County’s Stormwater “Bump Outs” Help Bump Up the Economy
Chesapeake Bay Foundation photo.
As stated recently in the Chesapeake Bay Foundation’s award-winning Bay Daily blog, “Stormwater ain’t a sexy subject. But, it’s a critically important one because runoff from suburban and urban areas is the fastest growing source of pollution in the Chesapeake Bay….”
In “Stormwater Control Projects Lift Economy and Give Jobs to Unemployed,” Bay Daily
touts the environmental and economic benefits of the County’s three-and-a-half-year, $305 million program that is building hundreds of "bump outs" and other stormwater devices designed to control runoff. By the way, a bump out is (as defined in the piece) “…a grassy area built by the side of the road, with openings at either end to catch and filter rainwater as it flows down the gutter."
But, the good things about this project don’t end with helping to end pollution in the Bay. The blog also details the positive economic impacts of this and similar projects – like creating 3,300 jobs in the County, alone, over the next five years. This is according to a report, entitled “Water Works: Rebuilding Infrastructure, Creating Jobs, Greening the Environment
,” released by the Economic Policy Institute and an advocacy group, Green for All.
The blog is a good read that explains the problems and solutions in laymen’s terms, including some quotes from Steve Shofar, chief of the Watershed Management Division in the Department of Environmental Protection.
We’re #1! Montgomery College’s Lady Knights Claim National Division III Soccer Title
Montgomery County Executive Ike Leggett recently honored the Montgomery College Women’s Soccer team, The Lady Knights, for winning their first National Junior College Athletic Association (NJCAA) Division III title with a 4-0 victory over Monroe Community College of New York.
The team finished the year with an impressive 17-3 record, outscoring their opponents 65-15. Coach Kelly Wakeman (holding the proclamation with Leggett) was named the NJCAA Division III Soccer Coach of the Year.
Read more about the Lady Knights’ title and other honors.
Another Success for the Literacy Council: Recent Grad Writes Autobiography
At age 52, Milton Whitley was unable to recite and print the complete alphabet. Now, just five years later, he’s a published author. Thanks to the help of Mary Ellen Friedland, a tutor from the Literacy Council of Montgomery County, Whitley gained the literacy skills he needed to change his life – and to then tell his story.
Whitley’s autobiography, Learning to Read at Age 52, details his life story from a difficult childhood, problems in school, homelessness and coping with addictions to the joys of his new life, which resulted from learning to read.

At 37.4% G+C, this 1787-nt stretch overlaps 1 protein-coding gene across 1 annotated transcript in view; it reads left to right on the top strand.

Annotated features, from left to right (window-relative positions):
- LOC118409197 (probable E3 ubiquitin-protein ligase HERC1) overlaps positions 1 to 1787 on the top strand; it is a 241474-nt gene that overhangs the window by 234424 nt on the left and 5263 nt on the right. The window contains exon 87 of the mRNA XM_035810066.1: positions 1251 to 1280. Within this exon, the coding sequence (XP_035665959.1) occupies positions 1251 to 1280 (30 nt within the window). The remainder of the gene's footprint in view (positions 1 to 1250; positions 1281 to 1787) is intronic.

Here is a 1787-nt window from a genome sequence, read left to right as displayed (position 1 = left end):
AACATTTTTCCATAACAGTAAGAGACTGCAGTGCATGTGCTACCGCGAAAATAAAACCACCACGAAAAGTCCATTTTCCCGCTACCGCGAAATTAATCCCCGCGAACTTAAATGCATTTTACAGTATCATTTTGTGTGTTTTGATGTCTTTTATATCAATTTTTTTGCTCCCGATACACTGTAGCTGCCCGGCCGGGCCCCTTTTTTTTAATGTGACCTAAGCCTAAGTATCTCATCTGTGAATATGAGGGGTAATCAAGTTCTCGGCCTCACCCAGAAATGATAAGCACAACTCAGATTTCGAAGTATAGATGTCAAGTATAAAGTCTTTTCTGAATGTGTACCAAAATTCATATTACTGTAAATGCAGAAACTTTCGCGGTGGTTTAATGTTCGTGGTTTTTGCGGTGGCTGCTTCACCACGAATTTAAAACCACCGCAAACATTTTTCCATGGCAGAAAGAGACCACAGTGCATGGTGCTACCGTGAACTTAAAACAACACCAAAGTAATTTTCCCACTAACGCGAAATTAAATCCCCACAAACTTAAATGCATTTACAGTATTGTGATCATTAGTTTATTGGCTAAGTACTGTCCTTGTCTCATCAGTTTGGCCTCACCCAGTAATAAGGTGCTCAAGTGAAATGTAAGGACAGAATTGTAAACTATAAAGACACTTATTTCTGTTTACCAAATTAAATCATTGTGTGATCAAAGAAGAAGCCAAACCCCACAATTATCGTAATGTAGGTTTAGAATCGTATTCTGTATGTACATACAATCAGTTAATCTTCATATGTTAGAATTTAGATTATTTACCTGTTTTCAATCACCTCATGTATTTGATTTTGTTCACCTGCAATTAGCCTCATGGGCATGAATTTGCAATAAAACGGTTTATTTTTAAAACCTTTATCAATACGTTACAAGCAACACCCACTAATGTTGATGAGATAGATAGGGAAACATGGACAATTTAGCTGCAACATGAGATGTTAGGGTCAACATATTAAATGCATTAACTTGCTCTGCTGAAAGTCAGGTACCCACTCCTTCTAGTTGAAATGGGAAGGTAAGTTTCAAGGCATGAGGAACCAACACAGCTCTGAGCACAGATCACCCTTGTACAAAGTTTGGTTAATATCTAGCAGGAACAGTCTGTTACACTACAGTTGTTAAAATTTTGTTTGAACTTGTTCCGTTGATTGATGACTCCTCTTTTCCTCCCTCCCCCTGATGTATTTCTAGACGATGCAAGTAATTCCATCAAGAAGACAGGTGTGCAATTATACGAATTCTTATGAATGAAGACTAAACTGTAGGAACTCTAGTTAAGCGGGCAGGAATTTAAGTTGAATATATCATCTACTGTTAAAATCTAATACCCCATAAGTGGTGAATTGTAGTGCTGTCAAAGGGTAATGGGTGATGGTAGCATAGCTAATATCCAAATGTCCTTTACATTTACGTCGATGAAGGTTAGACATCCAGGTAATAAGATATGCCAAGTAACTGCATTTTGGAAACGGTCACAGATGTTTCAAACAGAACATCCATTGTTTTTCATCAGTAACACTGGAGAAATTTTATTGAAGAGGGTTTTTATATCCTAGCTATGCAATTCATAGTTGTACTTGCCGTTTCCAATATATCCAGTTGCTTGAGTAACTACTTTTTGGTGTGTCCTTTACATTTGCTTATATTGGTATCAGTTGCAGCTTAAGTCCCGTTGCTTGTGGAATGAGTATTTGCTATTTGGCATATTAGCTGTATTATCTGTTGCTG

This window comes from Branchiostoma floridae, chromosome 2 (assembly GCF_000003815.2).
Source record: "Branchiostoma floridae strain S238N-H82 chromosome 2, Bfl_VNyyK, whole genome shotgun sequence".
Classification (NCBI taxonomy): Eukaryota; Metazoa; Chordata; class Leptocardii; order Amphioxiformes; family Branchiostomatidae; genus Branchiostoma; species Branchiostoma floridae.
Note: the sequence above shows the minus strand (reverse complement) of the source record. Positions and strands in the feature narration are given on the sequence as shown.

For most of his life, the Gaithersburg resident tried to hide his inability to read and write. He felt embarrassed and frustrated and believed he was “unteachable.”
Now he says, “I’m a brand new man. I can read road signs. It’s easier to understand things. I know how to look words up in the dictionary. I can balance a checkbook and write a check.” He graduated from the Literacy Council’s program in 2011 and is taking classes at Montgomery College in preparation for the GED exam.
Learning how to read has not only changed Whitley’s life but has impacted the lives of everyone around him. He has become an advocate for adult literacy and currently is employed by a men’s shelter where he once lived.
For more of Milton Whitley’s story, contact the Literacy Council of Montgomery County at 301-610-0030, extension 205 or email@example.com.
Thumbs Up for 311 Website
A recent Customer Service Web Site Survey of thousands of users of the County’s 311 website showed more than 76 percent of users were satisfied or extremely satisfied with their overall MC311 website experience. The survey also showed that about 77 percent were satisfied or extremely satisfied with their ability to find the information they were looking for on the MC311 website and more than 78 percent were satisfied or very satisfied with the ease of using the site.
Since Montgomery County’s 311 system was launched in June 2010, calls coming into the call center continue to increase, with an average of 48,000 calls per month. The 311 web portal, http://www.mc311.com, which allows residents to find answers and check on the status of service requests 24/7, has consistently averaged more than 29,000 views per month. More than 20,000 online service requests were received last year.
For more information about MC311, call the Office of Public Information at 240-777-6507, or visit http://www.mc311.com.
CATEGORIES: Making News
POSTED AT: Friday, February 03, 2012 | 2:00:00 AM